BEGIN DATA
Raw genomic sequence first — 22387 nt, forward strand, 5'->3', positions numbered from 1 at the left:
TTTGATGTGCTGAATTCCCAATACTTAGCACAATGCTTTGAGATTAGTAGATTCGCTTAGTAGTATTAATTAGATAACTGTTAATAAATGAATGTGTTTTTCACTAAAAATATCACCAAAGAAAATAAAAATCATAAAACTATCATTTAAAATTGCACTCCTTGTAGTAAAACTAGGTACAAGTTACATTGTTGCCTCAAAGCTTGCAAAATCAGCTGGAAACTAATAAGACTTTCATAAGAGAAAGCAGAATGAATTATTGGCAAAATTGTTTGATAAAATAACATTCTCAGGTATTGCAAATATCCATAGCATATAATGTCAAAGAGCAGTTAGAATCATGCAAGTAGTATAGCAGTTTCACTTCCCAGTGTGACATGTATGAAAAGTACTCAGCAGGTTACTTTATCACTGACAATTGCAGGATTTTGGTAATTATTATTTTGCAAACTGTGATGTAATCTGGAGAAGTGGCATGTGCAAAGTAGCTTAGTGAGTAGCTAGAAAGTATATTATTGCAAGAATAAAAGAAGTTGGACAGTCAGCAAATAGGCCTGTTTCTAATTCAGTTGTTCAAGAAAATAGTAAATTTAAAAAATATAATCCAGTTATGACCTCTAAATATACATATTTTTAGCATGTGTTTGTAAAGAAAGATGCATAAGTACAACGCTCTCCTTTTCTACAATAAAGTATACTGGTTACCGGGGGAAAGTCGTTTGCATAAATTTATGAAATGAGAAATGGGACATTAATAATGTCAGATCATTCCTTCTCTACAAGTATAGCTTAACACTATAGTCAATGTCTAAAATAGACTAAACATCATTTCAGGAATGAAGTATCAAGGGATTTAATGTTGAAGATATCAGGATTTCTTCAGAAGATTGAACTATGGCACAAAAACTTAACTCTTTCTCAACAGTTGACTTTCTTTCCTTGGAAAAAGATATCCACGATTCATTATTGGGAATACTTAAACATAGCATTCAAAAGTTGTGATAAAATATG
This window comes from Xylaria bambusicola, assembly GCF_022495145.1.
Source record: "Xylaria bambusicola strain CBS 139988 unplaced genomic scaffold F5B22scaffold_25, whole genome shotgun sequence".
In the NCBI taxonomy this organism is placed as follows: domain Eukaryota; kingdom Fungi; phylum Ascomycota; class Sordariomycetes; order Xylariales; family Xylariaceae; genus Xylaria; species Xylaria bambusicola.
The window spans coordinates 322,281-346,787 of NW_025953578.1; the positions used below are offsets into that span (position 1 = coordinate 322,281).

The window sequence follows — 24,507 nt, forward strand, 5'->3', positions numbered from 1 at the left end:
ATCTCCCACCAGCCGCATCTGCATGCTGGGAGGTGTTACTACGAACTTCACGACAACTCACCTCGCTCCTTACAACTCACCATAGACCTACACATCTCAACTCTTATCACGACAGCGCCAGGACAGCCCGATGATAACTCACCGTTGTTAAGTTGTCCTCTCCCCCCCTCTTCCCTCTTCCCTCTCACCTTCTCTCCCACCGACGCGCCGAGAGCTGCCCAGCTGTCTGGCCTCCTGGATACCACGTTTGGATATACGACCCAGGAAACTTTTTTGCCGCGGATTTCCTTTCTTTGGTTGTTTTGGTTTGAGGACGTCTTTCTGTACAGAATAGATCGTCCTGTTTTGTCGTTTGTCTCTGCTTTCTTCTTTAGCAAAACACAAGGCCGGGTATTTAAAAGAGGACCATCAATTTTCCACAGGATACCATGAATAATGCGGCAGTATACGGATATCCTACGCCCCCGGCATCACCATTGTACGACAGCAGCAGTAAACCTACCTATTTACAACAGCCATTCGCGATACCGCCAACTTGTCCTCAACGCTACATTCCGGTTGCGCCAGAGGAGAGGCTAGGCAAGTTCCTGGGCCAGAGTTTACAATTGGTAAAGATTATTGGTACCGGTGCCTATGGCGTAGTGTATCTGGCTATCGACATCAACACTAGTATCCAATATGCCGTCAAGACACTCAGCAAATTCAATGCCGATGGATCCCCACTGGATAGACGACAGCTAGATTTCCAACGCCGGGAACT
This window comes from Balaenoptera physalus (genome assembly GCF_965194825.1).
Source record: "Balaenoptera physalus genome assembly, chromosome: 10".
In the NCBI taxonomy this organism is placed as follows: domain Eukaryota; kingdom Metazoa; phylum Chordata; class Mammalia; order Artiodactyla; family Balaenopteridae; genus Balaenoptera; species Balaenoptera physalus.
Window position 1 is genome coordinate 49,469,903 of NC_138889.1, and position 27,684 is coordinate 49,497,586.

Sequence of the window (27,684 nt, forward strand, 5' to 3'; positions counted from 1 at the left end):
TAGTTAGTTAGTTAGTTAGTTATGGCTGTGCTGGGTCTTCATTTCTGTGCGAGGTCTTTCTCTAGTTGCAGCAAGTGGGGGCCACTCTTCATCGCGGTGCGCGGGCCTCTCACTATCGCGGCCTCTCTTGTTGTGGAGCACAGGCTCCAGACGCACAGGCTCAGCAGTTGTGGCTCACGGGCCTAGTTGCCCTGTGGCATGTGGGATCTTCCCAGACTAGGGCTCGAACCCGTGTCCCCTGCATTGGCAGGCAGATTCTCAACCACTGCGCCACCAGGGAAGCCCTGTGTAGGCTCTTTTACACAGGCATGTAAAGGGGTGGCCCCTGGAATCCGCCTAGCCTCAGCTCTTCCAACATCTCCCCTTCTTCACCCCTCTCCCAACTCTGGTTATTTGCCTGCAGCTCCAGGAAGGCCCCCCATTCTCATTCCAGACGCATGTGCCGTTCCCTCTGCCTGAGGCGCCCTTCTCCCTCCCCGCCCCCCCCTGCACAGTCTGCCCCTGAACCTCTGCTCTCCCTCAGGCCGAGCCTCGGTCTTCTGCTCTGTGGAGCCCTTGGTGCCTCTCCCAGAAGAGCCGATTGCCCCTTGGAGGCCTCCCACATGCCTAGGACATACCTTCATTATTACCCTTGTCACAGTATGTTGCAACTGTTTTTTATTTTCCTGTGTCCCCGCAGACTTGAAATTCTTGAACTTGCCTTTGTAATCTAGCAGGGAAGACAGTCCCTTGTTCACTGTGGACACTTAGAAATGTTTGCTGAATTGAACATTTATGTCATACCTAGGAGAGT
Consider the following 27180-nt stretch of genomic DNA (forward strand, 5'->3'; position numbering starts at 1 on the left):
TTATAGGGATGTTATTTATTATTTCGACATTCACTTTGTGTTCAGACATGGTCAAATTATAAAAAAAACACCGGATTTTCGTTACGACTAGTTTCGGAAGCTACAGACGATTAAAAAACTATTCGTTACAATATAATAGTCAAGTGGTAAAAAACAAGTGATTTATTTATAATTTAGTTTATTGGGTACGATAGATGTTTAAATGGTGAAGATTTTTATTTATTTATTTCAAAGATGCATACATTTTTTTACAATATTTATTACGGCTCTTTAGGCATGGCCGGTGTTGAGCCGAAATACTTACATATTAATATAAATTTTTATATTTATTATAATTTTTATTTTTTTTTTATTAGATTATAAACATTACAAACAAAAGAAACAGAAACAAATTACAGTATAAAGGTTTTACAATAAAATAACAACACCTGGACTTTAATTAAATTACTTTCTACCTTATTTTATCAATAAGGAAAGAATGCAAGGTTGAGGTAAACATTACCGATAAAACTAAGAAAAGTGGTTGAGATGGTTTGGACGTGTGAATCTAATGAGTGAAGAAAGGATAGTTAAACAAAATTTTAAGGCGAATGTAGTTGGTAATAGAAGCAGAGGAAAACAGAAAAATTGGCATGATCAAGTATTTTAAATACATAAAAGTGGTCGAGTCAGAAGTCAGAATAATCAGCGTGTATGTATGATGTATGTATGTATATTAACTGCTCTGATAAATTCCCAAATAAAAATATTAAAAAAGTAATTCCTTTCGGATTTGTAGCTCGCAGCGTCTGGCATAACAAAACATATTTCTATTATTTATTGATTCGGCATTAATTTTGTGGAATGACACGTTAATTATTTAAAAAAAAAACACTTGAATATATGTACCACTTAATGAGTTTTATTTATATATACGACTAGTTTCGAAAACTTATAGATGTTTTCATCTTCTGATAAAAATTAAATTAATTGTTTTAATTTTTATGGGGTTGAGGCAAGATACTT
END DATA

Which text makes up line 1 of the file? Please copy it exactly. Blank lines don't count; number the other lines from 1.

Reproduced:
Raw genomic sequence first — 22387 nt, forward strand, 5'->3', positions numbered from 1 at the left: